Why did you stop playing?

I stopped for two years. It was getting to the point where we had to give up our day jobs to pursue music, and at that time I didn’t think the band was ready for it, so I wouldn’t do it. We got in a big feud, I was out and they continued. I said I wouldn’t do it when I joined Adakain, but everything worked out so well and tours started lining up, so I decided this was the time to take the shot. I’ve been doing this full time since 2009.

I’m working now in between tours doing front-end alignments on diesel trucks. That’s what I did today to have some cash for the next tour. It’s strenuous. You come home from doing that all day and you don’t want to pick up the guitar, but you have to or you start losing it, so it can be rough to work everything together. But it’s definitely worth it when you get on tour, meet new people and live the dream. It makes it all worthwhile.

To be in a touring band you have to make it your first priority. It has to be number one and you have to work your life around that, which is really hard, especially considering your payoff is pretty much getting to play good shows and the experiences.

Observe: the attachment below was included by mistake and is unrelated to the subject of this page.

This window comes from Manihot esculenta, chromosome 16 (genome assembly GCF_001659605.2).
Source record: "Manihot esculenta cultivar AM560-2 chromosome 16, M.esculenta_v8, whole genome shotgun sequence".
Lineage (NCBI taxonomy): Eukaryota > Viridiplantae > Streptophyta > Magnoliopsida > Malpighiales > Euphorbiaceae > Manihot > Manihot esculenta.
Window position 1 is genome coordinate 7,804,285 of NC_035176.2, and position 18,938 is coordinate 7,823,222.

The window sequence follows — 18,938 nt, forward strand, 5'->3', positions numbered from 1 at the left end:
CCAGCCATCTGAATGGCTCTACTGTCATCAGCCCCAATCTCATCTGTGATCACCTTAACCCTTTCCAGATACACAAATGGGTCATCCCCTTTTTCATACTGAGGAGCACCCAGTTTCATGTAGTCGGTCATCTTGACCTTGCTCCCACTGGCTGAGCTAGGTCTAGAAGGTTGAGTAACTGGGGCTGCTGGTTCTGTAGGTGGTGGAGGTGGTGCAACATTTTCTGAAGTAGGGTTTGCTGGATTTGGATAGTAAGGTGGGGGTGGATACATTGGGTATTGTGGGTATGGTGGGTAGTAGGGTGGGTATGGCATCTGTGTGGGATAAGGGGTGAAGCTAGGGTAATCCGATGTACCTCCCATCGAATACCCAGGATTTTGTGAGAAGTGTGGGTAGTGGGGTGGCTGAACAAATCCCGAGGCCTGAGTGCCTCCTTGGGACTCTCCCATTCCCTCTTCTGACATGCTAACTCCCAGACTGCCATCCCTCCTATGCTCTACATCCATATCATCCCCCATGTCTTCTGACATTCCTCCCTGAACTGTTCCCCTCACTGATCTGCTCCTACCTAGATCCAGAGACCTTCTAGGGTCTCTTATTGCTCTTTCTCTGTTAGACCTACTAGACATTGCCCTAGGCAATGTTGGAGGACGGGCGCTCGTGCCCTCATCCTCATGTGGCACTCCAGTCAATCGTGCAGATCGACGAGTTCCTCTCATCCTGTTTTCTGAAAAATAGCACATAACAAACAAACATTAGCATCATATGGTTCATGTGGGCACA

It’s not the money, because there’s no money in the music industry unless you really blow up, so you have to have a passion for it and make it your life and do everything you can around that in order to be able to go out and do it. It’s hard. Everything we make sometimes goes toward the gas tank. You’re sleeping in the van, making it day to day and hoping for the best. It’s a rough life, but it’s definitely worth it if you love what you’re doing.

Alison Richter interviews artists, producers, engineers and other music industry professionals for print and online publications. Read more of her interviews here.

Photo: Sarah Dunbar, Music Binge Photography

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Alison Richter is a seasoned journalist who interviews musicians, producers, engineers, and other industry professionals, and covers mental health issues for Writing credits include a wide range of publications, including,, Bass Player, TNAG Connoisseur, Reverb, Music Industry News, Acoustic, Drummer,, Gearphoria, She Shreds, Guitar Girl, and Collectible Guitar.